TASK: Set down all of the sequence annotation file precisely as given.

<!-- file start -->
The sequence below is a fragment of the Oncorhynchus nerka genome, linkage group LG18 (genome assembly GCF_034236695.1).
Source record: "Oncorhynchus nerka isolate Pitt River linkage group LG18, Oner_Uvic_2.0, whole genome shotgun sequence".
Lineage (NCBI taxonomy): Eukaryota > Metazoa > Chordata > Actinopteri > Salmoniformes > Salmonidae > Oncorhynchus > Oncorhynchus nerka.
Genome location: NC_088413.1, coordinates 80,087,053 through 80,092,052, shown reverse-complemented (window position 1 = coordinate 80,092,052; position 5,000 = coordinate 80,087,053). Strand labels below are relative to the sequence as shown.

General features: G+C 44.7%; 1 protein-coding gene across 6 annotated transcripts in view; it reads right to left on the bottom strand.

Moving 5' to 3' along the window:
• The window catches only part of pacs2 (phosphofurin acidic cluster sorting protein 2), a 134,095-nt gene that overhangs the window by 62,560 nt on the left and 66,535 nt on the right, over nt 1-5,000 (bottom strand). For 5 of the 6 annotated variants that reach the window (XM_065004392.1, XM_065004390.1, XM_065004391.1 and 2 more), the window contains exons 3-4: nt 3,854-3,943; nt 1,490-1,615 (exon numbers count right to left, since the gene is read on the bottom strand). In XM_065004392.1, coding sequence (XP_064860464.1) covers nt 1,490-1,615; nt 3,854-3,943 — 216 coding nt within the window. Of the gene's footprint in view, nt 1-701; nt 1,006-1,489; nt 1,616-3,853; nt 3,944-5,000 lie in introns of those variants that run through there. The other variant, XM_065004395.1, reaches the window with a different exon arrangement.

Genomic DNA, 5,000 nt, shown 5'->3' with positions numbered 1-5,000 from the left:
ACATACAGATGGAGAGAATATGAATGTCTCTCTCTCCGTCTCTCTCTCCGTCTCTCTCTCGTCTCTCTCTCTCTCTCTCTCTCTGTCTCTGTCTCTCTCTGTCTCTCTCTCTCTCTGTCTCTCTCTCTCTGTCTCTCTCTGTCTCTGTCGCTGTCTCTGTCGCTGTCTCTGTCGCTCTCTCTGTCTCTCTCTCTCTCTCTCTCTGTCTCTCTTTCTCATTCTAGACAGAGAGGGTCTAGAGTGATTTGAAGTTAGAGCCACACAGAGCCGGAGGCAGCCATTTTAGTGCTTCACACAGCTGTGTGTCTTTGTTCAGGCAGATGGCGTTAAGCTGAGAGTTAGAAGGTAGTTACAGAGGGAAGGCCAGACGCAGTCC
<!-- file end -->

The sequence below is a fragment of the Oncorhynchus nerka genome, linkage group LG18 (genome assembly GCF_034236695.1).
Source record: "Oncorhynchus nerka isolate Pitt River linkage group LG18, Oner_Uvic_2.0, whole genome shotgun sequence".
Lineage (NCBI taxonomy): Eukaryota > Metazoa > Chordata > Actinopteri > Salmoniformes > Salmonidae > Oncorhynchus > Oncorhynchus nerka.
Genome location: NC_088413.1, coordinates 80,087,053 through 80,092,052, shown reverse-complemented (window position 1 = coordinate 80,092,052; position 5,000 = coordinate 80,087,053). Strand labels below are relative to the sequence as shown.

General features: G+C 44.7%; 1 protein-coding gene across 6 annotated transcripts in view; it reads right to left on the bottom strand.

Moving 5' to 3' along the window:
• The window catches only part of pacs2 (phosphofurin acidic cluster sorting protein 2), a 134,095-nt gene that overhangs the window by 62,560 nt on the left and 66,535 nt on the right, over nt 1-5,000 (bottom strand). For 5 of the 6 annotated variants that reach the window (XM_065004392.1, XM_065004390.1, XM_065004391.1 and 2 more), the window contains exons 3-4: nt 3,854-3,943; nt 1,490-1,615 (exon numbers count right to left, since the gene is read on the bottom strand). In XM_065004392.1, coding sequence (XP_064860464.1) covers nt 1,490-1,615; nt 3,854-3,943 — 216 coding nt within the window. Of the gene's footprint in view, nt 1-701; nt 1,006-1,489; nt 1,616-3,853; nt 3,944-5,000 lie in introns of those variants that run through there. The other variant, XM_065004395.1, reaches the window with a different exon arrangement.

Genomic DNA, 5,000 nt, shown 5'->3' with positions numbered 1-5,000 from the left:
ACATACAGATGGAGAGAATATGAATGTCTCTCTCTCCGTCTCTCTCTCCGTCTCTCTCTCGTCTCTCTCTCTCTCTCTCTCTCTGTCTCTGTCTCTCTCTGTCTCTCTCTCTCTCTGTCTCTCTCTCTCTGTCTCTCTCTGTCTCTGTCGCTGTCTCTGTCGCTGTCTCTGTCGCTCTCTCTGTCTCTCTCTCTCTCTCTCTCTGTCTCTCTTTCTCATTCTAGACAGAGAGGGTCTAGAGTGATTTGAAGTTAGAGCCACACAGAGCCGGAGGCAGCCATTTTAGTGCTTCACACAGCTGTGTGTCTTTGTTCAGGCAGATGGCGTTAAGCTGAGAGTTAGAAGGTAGTTACAGAGGGAAGGCCAGACGCAGTCC